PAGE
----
So instead of worrying about the rules you learned in high school and college, focus on your prospect and be a sales professional in print. Think, “If I were in a room with my best prospect and needed to get his attention, engage him, present the reasons why he should come to play for me and my program – what would I say to him?” Then let the conversation flow naturally out of your fingers to the keyboard and into your document, as if you were talking to them one-on-one.  Less formal, more conversational.  That’s the key.

There’ll be plenty of time in later drafts to think about which rules you broke or didn’t follow. The first draft is about speed.

STRATEGY #6:  Do some bedtime reading

Let your last action each day at the office – or even literally before you fall asleep – be to read what you wrote to a recruit that day. File it away in your subconscious mind. And go to work the minute you wake up in the morning so the connections your brain made overnight find their way onto the page.  Try it once…you’ll see how well it works.

One, or all, of these strategies will help you spark a creative approach.  It’s absolutely necessary with this generation of prospects…and for the success of your next recruiting campaign.

Building Anticipation Instead of Anxiety When You’re RecruitingMonday, April 1st, 2013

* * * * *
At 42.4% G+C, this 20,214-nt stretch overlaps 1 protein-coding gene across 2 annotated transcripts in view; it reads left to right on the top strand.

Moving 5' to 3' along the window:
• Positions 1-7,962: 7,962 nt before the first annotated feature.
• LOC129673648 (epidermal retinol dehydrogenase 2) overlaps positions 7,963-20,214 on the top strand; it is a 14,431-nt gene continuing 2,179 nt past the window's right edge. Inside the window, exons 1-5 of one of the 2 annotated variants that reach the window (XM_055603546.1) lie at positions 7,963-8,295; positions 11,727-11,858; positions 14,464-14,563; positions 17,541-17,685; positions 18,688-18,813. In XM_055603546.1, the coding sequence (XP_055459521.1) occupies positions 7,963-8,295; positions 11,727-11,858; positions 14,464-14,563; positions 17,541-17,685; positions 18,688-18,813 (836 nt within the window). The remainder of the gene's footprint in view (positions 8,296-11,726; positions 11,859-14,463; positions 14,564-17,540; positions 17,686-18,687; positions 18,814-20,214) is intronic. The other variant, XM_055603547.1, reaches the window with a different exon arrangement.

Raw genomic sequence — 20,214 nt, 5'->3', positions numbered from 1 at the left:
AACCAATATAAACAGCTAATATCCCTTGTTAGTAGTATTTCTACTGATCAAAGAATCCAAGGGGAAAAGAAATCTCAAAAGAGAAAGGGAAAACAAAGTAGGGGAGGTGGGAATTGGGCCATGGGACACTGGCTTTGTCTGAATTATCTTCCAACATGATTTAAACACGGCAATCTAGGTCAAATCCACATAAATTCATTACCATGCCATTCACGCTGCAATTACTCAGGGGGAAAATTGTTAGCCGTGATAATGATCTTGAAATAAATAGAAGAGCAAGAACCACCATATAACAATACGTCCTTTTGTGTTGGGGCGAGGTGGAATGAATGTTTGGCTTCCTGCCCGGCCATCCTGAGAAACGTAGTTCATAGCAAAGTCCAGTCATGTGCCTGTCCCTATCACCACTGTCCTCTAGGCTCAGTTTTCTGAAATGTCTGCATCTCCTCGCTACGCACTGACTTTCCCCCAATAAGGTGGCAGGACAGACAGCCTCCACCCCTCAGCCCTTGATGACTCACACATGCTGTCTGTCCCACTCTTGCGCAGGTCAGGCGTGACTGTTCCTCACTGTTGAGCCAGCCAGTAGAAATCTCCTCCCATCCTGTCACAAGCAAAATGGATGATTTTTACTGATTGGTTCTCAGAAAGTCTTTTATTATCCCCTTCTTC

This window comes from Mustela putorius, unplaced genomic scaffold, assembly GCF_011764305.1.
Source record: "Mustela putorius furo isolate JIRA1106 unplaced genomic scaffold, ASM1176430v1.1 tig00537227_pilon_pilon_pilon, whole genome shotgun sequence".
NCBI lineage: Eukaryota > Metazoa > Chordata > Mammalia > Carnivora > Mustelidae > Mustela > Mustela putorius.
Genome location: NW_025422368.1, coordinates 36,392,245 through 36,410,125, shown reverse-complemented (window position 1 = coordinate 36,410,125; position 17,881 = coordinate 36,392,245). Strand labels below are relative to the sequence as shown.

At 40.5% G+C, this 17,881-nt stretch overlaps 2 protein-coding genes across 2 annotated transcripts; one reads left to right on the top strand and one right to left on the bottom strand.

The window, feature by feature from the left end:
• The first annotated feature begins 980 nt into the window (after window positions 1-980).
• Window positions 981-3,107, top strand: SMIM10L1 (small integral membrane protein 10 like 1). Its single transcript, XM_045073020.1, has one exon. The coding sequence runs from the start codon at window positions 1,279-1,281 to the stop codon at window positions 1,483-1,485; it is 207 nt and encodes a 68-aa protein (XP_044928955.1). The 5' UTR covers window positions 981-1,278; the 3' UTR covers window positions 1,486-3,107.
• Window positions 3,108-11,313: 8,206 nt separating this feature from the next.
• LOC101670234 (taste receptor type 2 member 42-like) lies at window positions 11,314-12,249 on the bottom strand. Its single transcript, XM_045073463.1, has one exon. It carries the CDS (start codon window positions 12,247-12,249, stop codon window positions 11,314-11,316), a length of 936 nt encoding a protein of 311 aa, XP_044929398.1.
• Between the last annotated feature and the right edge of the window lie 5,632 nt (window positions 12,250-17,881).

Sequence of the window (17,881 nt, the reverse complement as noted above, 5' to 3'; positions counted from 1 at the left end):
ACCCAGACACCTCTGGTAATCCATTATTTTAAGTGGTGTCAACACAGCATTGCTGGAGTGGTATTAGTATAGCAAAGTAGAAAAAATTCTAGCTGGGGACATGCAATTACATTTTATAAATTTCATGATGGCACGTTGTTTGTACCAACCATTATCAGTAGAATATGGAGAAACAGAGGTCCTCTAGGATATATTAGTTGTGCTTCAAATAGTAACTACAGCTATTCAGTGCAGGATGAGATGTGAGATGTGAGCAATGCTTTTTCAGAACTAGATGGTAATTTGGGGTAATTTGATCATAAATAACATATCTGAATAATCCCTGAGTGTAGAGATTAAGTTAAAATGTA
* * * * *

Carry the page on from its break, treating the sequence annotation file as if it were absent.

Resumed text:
Think about it:

If we can define anxiety as “experiencing failure in advance of it happening”, then the opposite definition must be true also, right?

I’m talking about anticipation.  When you’re anticipating something, it’s usually because you just can’t wait for it to happen.  Buying your first new home, moving in, re-decorating and having your first family gathering there all involves anticipation.  You’re excited about seeing those things come to fruition.

On the other hand, for families that are experiencing financial difficulties and are in risk of losing their home to foreclosure, they are experiencing anxiety. Lots of anxiety.  Why?  Because they are experiencing that failure in advance of it happening.

So, how does this all apply to recruiting?  More than you probably think it does, actually.

When you recruit with anticipation, you will highlight the highs. Chances are, you will automatically focus on the things that will excite your prospects and push you and your staff even harder in your pursuit of that next level recruit.  And, you’ll probably put a lot of time and attention into how you do that.